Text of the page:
I like to go for long hikes and then share them with you.

Seven Lakes Basin, Olympic National Park

Seven Lakes Basin, Olympic National Park

3 days/2 nights/19 miles

When Sarah and I first started dating one of the first backpacking destinations she talked to me about was Olympic National Park. She had gone there with our friends Nick and Jamie and backpacked Shi Shi Beach a couple years ago. Then she mentioned the 19 mile Seven Lakes Basin loop and how much she wanted to see it.

When we planned our Northern Loop trip we weren't 100% sure on how long we'd take for it, but we knew there could be some time at the end for a shorter trip. That is exactly what happened. We finished Mt. Rainier on a Thursday, returned to Nick and Jamie's house to regroup, and on Friday morning Sarah, Jamie and I (Nick decided to stay behind and tend to some house stuff) struck out for Port Angeles, WA and hoped to get walk up permits for Seven Lakes Basin.

We arrived at the Port Angeles Wilderness Info Center at 8:00 am after dropping into Olympic Bagel Company for some salmon breakfast bagels and coffee. Keeping our campsite options flexible landed us 2 nights on the loop and off we went.

Day 1

Sol Duc Trailhead to Upper Sol Duc Falls Crossing Camp -  7 miles

The loop starts out at Sol Duck Falls, which is a very busy section of the park. The first mile of trail is a totally flat, touristy section of trail that leads you to the falls.

After departing the falls the next 6 miles went through fairly easy terrain. Mostly flat with some short ascents. Bright, lush greenery as far as you can see. Very much what you'd expect of the pacific northwest. The blueberries were plentiful here!

It wasn't long until we made camp at the Upper Sol Duc Falls Crossing campsite. While it allowed fires, we weren't able to find enough dry wood to get one started, so it was an evening of relaxing and crosswords.

Day 2

Upper Sol Duc Falls Crossing Camp to Lunch Lake Camp - 7 miles + 0.8 mile descent to Lunch Lake

The sun woke us up on our 2nd day and we were back on the trail with great weather. From camp the trail started a long climb out of the shady sub-alpine area into the alpine zone where the seven lakes live.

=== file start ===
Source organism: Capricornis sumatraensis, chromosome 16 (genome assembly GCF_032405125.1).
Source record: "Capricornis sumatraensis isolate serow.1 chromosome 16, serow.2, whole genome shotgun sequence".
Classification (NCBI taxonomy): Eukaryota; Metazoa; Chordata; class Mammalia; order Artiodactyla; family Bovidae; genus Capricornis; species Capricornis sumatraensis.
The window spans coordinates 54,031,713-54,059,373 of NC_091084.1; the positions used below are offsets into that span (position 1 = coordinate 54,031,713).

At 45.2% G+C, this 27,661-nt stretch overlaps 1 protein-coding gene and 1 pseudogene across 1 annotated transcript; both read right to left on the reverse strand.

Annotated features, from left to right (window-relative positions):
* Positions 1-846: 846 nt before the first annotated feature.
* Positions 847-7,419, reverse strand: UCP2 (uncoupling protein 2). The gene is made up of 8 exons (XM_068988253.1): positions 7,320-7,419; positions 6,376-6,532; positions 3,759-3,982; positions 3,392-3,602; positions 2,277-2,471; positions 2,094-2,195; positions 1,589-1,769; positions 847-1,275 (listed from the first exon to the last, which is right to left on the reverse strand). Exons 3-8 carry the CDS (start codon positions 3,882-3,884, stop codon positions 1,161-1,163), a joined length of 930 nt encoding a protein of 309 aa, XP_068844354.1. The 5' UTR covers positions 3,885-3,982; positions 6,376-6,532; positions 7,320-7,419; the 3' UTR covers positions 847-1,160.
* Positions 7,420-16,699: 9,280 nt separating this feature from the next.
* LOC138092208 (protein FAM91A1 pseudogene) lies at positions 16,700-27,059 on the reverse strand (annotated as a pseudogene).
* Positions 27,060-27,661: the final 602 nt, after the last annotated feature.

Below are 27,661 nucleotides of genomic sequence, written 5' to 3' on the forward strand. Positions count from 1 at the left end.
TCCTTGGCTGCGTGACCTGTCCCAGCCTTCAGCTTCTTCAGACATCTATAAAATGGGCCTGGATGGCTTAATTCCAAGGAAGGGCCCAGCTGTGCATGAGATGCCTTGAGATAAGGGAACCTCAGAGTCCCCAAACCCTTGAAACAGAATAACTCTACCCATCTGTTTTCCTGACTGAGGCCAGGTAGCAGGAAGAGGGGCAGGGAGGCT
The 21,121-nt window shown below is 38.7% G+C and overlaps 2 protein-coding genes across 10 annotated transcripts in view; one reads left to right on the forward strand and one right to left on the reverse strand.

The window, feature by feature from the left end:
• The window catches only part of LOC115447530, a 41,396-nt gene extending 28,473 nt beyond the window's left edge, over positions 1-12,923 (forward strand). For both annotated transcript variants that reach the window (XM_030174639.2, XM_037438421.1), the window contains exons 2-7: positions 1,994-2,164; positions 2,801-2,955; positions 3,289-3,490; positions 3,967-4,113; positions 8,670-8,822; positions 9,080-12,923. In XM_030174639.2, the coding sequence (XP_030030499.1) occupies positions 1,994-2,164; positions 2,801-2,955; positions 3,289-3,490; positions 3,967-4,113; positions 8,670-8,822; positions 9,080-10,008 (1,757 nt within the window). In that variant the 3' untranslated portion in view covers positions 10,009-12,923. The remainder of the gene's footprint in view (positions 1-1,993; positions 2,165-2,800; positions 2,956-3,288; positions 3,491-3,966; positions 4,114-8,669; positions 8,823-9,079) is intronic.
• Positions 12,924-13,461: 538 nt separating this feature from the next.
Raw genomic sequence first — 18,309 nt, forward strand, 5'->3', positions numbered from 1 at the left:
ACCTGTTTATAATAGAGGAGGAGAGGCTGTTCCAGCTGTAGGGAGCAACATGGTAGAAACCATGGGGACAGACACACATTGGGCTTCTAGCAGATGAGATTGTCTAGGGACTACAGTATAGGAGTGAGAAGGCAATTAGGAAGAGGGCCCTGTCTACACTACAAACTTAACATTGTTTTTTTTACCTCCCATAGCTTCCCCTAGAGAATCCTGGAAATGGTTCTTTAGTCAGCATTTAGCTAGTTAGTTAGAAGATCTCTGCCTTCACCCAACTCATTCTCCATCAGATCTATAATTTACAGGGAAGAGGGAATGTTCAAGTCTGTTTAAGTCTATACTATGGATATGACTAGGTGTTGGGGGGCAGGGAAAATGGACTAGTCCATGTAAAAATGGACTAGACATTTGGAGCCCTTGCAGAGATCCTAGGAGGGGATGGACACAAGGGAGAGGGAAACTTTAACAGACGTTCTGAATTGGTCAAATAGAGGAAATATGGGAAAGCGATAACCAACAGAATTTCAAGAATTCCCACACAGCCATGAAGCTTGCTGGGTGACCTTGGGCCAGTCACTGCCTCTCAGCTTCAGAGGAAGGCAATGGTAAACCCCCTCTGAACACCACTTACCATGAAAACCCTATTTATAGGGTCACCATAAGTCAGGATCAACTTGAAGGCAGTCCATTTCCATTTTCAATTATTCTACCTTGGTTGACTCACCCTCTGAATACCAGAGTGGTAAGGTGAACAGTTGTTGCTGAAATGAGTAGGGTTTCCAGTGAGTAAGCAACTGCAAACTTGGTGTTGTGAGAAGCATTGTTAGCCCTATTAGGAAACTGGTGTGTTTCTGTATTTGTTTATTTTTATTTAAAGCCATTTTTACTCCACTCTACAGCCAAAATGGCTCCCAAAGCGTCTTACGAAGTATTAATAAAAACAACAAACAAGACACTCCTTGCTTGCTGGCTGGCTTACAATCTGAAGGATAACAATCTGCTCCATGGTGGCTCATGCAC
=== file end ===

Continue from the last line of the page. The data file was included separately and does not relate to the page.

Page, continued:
Once we reached Heart Lake to stop for a bite to eat we noticed some clouds rolling in and we'd remain in the clouds for the next few hours.

The clouds didn't make the walk along the ridge overlooking the basin any less incredible though. Along with the 7 larger lakes, the basin is littered with dozens of ponds. It's a sight to behold, for sure.

When we finally reached Lunch Lake we were all really excited to camp at such a beautiful alpine lake. Sarah had to get in and cool off her feet and knees.

The clouds moved out and the view from our site was gorgeous despite having to battle with some mosquitoes. After some dinner and lounging we were sound asleep.

Day 3

Lunch Lake Camp to Sol Duc Falls Trailhead - 5 miles + 0.8 mile ascent from Lunch Lake

I was awoken by a distinct thudding sound near our tent on our last morning at Seven Lakes Basin. For a moment I was scared until I looked out our tent and saw a deer walking around, munching on some grass. It was 5:15 am and I was up for what looked to be a great sunrise. I wasn't disappointed!

I walked around camp watching the alpenglow appear on the surrounding mountains and the sun coming over the ridge in front of camp.

After breakfast we were off for the 0.8 mile hike back out of the basin to the ridge so we could continue on to the trailhead. I snapped a photo to illustrate how clear the lake was. The views of the sun rising over Lunch Lake (right) and Round Lake (left) were awesome!

The hike back to the trailhead brought us through mostly nice trail with some rocky/rooty more technical stuff. We may have even seen a glimpse of a bit of Mt. Olympus in the distance before getting well below the tree line.

The end of this hike concluded our trip to beautiful Washington. By that evening we'd be back on an airplane to Michigan.

Looking back on it I don't think it could have gone any better. We got to experience 2 unique backpacking loops in 2 different national parks. For a trip where all the permits were obtained via walk-up I'd say it was a big success. Washington is a place that has more to offer backpackers than just about anywhere in the U.S. We're already talking to Nick and Jamie about potential destinations next summer!

Pictured Rocks National Lakeshore

Pictured Rocks National Lakeshore

The Northern Loop, Mt. Rainier National Park

The Northern Loop, Mt. Rainier National Park